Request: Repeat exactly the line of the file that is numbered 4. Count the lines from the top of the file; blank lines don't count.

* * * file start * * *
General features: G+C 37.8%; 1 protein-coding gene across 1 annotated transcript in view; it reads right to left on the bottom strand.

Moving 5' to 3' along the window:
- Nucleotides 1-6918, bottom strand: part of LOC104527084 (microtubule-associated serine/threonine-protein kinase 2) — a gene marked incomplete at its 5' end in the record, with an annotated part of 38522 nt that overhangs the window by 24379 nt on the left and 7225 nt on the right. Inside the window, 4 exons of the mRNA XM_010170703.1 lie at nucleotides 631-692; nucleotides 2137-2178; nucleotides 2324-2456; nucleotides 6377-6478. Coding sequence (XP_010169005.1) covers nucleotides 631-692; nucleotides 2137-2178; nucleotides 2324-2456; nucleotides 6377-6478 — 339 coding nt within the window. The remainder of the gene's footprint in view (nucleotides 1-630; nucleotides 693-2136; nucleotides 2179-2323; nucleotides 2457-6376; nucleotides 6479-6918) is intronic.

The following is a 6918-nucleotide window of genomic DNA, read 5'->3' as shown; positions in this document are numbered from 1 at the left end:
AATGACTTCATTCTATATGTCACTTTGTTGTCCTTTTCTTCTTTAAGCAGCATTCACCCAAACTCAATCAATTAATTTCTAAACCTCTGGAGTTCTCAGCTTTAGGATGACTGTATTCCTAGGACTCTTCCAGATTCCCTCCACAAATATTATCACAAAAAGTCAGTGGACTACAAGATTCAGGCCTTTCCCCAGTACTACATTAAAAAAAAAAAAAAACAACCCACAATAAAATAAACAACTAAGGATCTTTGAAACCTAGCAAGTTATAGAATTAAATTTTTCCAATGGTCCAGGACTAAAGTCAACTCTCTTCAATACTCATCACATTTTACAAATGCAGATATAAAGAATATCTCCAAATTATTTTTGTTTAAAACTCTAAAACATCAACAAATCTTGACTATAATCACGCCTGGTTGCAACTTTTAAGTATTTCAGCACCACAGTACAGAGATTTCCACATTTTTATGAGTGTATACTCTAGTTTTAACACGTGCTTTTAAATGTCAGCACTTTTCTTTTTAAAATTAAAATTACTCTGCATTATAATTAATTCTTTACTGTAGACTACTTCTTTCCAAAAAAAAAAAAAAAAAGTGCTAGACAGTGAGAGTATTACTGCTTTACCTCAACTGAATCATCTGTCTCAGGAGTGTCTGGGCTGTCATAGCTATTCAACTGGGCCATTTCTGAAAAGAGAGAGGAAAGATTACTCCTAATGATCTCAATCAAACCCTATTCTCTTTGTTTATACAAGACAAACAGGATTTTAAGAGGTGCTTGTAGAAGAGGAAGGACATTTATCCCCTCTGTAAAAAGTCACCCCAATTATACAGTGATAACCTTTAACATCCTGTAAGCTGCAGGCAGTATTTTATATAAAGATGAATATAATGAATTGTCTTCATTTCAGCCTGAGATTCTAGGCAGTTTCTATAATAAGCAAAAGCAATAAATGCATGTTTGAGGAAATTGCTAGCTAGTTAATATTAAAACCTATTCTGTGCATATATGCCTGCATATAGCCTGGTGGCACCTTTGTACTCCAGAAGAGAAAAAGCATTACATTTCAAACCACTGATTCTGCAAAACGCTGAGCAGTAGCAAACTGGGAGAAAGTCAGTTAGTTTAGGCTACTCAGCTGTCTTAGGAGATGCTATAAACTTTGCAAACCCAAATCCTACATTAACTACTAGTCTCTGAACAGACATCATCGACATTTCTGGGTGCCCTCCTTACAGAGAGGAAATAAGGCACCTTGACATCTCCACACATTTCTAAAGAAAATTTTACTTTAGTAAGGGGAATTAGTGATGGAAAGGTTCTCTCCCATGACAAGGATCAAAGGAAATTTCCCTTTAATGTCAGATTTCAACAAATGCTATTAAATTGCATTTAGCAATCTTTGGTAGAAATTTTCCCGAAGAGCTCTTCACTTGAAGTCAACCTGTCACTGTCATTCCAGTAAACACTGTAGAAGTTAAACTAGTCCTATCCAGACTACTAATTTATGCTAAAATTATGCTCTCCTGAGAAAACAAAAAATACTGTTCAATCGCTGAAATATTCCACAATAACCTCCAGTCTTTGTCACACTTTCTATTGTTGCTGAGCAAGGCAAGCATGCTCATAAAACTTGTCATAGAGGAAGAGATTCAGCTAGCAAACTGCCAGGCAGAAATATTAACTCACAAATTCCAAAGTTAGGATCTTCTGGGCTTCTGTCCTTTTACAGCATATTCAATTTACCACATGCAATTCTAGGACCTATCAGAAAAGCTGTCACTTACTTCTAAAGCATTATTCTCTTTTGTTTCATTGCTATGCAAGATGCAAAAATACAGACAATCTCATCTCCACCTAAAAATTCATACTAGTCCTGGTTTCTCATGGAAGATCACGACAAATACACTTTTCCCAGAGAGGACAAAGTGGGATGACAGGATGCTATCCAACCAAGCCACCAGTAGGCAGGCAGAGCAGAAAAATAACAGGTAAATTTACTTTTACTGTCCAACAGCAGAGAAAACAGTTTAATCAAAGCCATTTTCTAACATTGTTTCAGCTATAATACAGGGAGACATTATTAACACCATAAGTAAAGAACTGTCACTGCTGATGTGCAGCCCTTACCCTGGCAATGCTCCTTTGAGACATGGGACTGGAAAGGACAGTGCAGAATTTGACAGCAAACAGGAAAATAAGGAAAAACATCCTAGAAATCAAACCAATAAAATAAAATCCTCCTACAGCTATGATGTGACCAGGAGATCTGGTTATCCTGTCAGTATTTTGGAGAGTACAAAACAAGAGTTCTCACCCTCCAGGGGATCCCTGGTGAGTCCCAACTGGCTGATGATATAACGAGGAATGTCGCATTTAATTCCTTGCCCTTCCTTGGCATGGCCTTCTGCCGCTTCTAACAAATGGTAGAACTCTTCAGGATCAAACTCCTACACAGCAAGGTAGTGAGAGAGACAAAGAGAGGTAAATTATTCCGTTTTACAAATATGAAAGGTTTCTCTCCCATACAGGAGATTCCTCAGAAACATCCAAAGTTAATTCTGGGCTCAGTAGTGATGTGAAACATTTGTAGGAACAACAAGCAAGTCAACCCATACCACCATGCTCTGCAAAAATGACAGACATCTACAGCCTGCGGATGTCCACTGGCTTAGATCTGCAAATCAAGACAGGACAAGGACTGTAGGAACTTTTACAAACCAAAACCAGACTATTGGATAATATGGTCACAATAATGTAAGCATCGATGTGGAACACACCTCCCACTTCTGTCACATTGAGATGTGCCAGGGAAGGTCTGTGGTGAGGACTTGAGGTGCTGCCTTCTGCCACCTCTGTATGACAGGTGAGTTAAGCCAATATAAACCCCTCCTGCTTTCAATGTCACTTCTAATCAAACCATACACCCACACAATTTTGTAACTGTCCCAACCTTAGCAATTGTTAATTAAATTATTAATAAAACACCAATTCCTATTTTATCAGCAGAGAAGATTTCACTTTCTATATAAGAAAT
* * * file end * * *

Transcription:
The following is a 6918-nucleotide window of genomic DNA, read 5'->3' as shown; positions in this document are numbered from 1 at the left end: